MADAWASKA, Maine — With the economy still unstable, many industries are having a difficult time surviving. That is especially true of the paper industry, and Twin Rivers Paper has not been immune to financial losses over the past few years.
But company officials are hoping to avoid such losses in the future now that they have secured four grants totaling $1.3 million from Efficiency Maine to finance a number of energy efficiency projects. The company is adding $1.4 million of its own money to complete the work.
Representatives of Twin Rivers and Efficiency Maine announced Wednesday that the energy savings from the projects would lower operating costs and provide increased job security for the mill’s 650 employees.
Two of the grants are being used to fund heat recovery projects, reducing the mill’s fossil fuel consumption by about 1 million gallons of oil per year, enough to heat nearly 1,000 homes. By capturing waste steam from the papermaking process and reusing it to heat process water and the mill, the company expects to save ap-proximately $2 million in operating costs annually. Grant funds for the two heat recovery projects come from federal stimulus funds that are administered by Efficiency Maine, an independent statewide agency created to promote energy efficiency and renewable energy programs.
The two remaining grants are funding upgrades to other equipment in the facility that will reduce electrical consumption by 6 million kilowatt-hours each year for the next 10 years. The energy savings are equivalent to the electric consumption of 950 homes each year. Funding for the equipment updates was made possible by the Regional Greenhouse Gas Initiative.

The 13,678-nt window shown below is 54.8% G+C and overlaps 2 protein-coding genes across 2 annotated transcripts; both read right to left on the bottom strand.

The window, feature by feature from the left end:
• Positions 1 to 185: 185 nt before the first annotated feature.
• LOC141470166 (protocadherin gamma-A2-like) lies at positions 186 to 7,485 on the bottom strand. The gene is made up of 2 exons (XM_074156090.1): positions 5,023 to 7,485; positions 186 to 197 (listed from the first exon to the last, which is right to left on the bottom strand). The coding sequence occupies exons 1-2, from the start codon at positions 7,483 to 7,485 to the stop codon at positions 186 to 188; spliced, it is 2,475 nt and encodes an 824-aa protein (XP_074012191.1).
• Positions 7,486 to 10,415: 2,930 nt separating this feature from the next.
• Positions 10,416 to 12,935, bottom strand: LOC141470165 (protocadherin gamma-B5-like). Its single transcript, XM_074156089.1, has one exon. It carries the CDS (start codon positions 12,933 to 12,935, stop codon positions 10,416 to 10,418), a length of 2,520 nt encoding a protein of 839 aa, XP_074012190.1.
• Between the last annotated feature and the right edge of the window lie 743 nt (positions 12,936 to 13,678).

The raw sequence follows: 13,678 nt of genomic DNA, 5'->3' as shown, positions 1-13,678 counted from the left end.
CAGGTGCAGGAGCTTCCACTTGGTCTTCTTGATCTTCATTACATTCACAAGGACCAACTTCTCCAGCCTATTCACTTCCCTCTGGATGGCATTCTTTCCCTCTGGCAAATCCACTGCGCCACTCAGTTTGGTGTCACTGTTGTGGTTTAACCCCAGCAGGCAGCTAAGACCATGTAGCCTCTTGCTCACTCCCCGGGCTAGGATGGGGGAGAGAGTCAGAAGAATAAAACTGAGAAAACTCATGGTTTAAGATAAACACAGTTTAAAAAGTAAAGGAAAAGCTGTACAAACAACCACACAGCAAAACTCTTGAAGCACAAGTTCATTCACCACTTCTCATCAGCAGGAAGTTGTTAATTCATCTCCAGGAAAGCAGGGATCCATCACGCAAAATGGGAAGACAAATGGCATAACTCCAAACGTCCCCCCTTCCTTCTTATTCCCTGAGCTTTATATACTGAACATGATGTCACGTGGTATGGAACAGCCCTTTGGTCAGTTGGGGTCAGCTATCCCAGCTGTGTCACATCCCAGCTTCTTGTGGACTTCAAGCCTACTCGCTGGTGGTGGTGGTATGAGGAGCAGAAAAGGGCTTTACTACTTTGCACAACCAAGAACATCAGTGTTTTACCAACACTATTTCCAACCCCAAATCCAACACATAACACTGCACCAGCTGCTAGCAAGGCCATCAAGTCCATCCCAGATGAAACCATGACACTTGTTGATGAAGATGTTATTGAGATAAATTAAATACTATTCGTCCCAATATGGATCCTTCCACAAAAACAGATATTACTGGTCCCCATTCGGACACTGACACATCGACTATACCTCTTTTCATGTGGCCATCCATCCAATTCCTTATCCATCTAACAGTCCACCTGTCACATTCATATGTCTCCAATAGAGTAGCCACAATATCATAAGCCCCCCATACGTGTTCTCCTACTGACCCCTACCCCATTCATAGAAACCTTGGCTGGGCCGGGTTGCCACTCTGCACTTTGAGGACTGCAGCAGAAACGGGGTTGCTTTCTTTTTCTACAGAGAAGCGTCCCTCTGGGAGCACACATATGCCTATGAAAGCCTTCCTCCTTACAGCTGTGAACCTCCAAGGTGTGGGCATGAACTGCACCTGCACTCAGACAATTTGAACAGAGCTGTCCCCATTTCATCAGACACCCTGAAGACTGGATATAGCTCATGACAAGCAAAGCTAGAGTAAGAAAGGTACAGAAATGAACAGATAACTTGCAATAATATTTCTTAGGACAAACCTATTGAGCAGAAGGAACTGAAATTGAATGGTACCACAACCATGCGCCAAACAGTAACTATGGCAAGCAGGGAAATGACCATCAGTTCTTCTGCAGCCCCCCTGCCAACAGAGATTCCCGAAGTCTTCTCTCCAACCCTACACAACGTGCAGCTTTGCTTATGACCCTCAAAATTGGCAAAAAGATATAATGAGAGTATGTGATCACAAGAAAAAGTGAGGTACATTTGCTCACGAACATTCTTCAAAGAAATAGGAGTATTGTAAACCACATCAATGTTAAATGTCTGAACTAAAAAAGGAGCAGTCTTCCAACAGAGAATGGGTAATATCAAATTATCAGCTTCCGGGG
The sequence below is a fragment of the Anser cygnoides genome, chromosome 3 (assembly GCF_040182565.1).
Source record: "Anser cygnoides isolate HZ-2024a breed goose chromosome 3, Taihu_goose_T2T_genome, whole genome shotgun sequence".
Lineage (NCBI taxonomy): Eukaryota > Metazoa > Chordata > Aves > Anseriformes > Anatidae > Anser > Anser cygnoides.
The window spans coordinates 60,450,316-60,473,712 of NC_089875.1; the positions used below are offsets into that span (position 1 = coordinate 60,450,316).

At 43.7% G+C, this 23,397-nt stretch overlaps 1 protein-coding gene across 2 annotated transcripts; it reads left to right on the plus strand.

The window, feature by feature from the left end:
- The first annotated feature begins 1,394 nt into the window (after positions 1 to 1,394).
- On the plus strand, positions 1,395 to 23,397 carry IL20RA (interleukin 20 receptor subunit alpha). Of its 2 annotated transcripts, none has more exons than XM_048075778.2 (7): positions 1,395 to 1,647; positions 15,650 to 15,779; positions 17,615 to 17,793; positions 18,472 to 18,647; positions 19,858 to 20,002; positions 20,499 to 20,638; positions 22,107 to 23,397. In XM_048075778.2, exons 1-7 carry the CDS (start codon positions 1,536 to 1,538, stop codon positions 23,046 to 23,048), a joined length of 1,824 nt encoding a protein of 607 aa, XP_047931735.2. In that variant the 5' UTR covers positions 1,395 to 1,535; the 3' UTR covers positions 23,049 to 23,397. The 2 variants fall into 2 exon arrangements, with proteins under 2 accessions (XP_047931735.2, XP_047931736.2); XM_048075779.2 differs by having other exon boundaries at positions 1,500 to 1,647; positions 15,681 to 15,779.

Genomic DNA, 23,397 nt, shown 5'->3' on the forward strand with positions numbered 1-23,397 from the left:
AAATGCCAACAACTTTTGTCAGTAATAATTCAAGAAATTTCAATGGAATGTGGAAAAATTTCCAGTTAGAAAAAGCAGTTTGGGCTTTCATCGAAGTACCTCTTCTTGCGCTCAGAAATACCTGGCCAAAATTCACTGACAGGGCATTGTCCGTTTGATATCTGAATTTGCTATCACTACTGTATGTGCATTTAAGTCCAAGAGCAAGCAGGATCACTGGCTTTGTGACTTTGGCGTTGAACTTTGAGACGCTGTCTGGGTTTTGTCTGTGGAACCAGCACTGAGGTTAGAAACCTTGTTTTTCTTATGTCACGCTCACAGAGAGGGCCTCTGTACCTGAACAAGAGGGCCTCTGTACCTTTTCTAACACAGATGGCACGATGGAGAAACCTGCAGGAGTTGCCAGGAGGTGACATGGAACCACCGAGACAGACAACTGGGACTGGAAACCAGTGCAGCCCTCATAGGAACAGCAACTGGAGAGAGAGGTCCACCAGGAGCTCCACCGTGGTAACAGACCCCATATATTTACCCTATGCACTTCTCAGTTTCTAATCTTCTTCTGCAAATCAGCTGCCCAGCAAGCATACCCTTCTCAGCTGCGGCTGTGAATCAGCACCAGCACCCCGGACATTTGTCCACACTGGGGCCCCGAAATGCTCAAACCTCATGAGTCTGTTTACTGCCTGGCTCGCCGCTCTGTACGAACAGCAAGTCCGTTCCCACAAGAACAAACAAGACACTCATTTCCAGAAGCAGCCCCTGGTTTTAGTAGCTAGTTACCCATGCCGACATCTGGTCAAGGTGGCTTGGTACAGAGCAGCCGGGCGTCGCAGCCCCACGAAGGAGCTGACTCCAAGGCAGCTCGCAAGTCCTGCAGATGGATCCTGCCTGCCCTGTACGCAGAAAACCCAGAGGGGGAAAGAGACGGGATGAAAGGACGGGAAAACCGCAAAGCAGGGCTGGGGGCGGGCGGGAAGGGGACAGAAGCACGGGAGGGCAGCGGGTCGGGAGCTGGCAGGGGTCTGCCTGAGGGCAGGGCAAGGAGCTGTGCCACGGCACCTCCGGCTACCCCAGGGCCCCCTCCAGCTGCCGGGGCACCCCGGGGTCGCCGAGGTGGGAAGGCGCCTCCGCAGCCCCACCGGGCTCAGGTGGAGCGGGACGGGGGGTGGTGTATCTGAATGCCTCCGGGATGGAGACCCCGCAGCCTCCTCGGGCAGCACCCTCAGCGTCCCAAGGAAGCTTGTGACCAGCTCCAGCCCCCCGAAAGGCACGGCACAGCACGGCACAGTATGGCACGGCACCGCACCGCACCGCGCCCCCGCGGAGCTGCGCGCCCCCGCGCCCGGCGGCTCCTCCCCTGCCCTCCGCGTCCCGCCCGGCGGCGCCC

“This is one step in many we have taken to keep economically viable,” said Phil Nadeau, engineering manager at Twin Rivers. “We have looked at every aspect of our energy consumption and we want to reinvent ourselves as a low-cost specialty paper manufacturer.”
Ian Burnes, program manager at Efficiency Maine, said the agency has worked extensively with Aroostook County businesses but had never worked with Twin Rivers before.
The heat recovery projects are complete and the other equipment upgrades will begin next summer and should be completed in the fall.
Nadeau said he is optimistic about the benefits of the energy efficiency projects.
“I think that this is going to do a lot in terms of cost reduction,” he said Wednesday. “We will consider doing anything that we can possibly do to stay viable. I think that our employees are cautiously optimistic about our future because they see that we are taking steps to stay competitive. I think they believe that if we keep competitive and we keep doing the right thing, then we will survive.”